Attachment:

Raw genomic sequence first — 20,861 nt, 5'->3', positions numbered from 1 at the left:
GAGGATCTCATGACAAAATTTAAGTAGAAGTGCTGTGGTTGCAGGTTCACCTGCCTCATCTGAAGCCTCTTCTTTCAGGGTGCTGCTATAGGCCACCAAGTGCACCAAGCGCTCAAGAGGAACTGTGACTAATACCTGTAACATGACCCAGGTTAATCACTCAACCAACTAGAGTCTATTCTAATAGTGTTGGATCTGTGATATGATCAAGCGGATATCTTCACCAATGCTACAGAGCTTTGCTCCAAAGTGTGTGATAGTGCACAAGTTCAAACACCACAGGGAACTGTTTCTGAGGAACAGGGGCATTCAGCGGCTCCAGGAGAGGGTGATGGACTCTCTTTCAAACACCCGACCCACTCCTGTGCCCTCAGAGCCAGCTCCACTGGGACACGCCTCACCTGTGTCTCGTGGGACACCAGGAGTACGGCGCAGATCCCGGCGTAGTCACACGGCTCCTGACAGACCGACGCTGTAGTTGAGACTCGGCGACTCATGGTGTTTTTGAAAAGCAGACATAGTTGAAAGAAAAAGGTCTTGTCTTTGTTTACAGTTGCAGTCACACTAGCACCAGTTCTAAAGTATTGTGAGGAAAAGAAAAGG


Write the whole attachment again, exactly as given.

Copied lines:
Raw genomic sequence first — 20,861 nt, 5'->3', positions numbered from 1 at the left:
GAGGATCTCATGACAAAATTTAAGTAGAAGTGCTGTGGTTGCAGGTTCACCTGCCTCATCTGAAGCCTCTTCTTTCAGGGTGCTGCTATAGGCCACCAAGTGCACCAAGCGCTCAAGAGGAACTGTGACTAATACCTGTAACATGACCCAGGTTAATCACTCAACCAACTAGAGTCTATTCTAATAGTGTTGGATCTGTGATATGATCAAGCGGATATCTTCACCAATGCTACAGAGCTTTGCTCCAAAGTGTGTGATAGTGCACAAGTTCAAACACCACAGGGAACTGTTTCTGAGGAACAGGGGCATTCAGCGGCTCCAGGAGAGGGTGATGGACTCTCTTTCAAACACCCGACCCACTCCTGTGCCCTCAGAGCCAGCTCCACTGGGACACGCCTCACCTGTGTCTCGTGGGACACCAGGAGTACGGCGCAGATCCCGGCGTAGTCACACGGCTCCTGACAGACCGACGCTGTAGTTGAGACTCGGCGACTCATGGTGTTTTTGAAAAGCAGACATAGTTGAAAGAAAAAGGTCTTGTCTTTGTTTACAGTTGCAGTCACACTAGCACCAGTTCTAAAGTATTGTGAGGAAAAGAAAAGG